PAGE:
One risk a project like this runs is that the tedium of depression may become tedium in the poems: that so many poems invoking Liliana may create a flatness, an inertia. To See the Queen works to avoid this with strategic variations, not only in its images for Liliana, but also in the ways language, punctuation, and line-ends formally embody the emotional states of the speaker. The range of types of line lengths and breaks is important here. “The Rescue,” for instance, begins with a sentence the length of the line, with end-stopping that creates a wholeness, an impending coherence associated with losing Liliana, with waking: “I wake in the middle of the night because of the cold./ The house sinks in winter, shifting before dawn.” By contrast, Liliana’s in-process leave-taking makes for a very different kind of line:
No one asks questions anymore no one
mentions her or how it is
she vanished and she does vanish
she comes and goes and remains away
(“Room of Comings and Goings”)
The fragmentation, the use of white space instead of punctuation, the way the sentences run into each other and then use enjambment to run across the line (“No one asks questions anymore no one/ mentions her”) enacts Liliana’s instability at this point, the way she “comes and goes.” There is increasing use of this kind of language in the book’s final poems, and Liliana’s instability/absence becomes a part of the speaker’s stability/presence. The language thus works to convey grief, but also a complicated healing.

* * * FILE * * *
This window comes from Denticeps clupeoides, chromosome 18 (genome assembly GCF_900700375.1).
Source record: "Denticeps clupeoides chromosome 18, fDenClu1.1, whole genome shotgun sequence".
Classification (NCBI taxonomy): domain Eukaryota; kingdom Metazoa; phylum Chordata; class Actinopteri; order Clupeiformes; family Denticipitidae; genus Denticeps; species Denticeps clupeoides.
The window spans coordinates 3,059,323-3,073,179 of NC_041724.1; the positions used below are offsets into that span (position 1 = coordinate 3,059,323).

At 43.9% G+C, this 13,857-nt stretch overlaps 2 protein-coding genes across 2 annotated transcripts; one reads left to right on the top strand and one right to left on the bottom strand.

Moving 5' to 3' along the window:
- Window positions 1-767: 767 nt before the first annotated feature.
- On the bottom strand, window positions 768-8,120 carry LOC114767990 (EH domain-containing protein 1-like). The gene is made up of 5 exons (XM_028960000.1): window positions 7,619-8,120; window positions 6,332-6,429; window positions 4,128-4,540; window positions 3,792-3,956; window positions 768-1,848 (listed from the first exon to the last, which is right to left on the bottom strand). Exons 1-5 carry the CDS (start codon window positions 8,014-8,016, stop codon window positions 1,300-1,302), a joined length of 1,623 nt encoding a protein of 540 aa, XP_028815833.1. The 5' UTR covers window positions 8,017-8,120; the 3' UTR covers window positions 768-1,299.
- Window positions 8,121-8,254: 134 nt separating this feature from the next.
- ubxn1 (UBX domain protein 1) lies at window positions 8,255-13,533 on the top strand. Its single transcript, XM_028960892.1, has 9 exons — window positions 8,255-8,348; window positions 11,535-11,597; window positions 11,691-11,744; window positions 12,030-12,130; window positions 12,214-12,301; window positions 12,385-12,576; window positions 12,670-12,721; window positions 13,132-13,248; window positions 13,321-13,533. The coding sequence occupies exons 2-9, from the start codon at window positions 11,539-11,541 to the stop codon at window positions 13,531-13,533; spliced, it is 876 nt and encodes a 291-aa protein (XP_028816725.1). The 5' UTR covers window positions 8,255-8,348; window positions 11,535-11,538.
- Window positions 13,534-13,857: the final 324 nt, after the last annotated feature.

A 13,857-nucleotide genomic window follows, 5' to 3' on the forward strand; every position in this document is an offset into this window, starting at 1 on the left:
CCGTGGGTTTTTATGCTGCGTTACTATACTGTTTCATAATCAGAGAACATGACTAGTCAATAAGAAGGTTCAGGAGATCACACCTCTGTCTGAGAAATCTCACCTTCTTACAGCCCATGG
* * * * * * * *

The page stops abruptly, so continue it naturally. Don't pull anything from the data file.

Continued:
The book isn’t comprised solely of Liliana poems. The middle section, titled “geography of god’s undoing,” is a series of place poems that navigate loss in romantic relationships, poems such as “Town of the Beloved,” “Town of the Early Marriage,” “Town of the End of the Affair.” The use of place is effective, and the narrative details illuminate some of the suffering of the Liliana poems. Unlike the other two sections, however, where there is much that startles and stands alone in individual poems, the poems seem to need each other here, their motifs—of fire, snakes, birds—acquiring power from the echoes between them. By contrast, the strongest poems in this section, poems such as “Wolf Town” and “Town of My Farewell,” the images can stand alone, like this one, in “Town of the Early Marriage”: “Even happy, // you kept an axe-length’s distance from me.”
A book of poems that documents depression may not sound like a surprising thing–so many poets write through the hardest emotional landscapes–but the poems in To See the Queen set themselves apart. They refuse the narrative limits of most confessional poetry; they risk a quiet myth-making and an intense repetition of image. They are not afraid to inhabit their sadness, to study and behold its architecture, to populate it with those who come to be dear to the reader. For readers who’ve been anywhere like it, and those who want to go, the book offers a wondrous map through.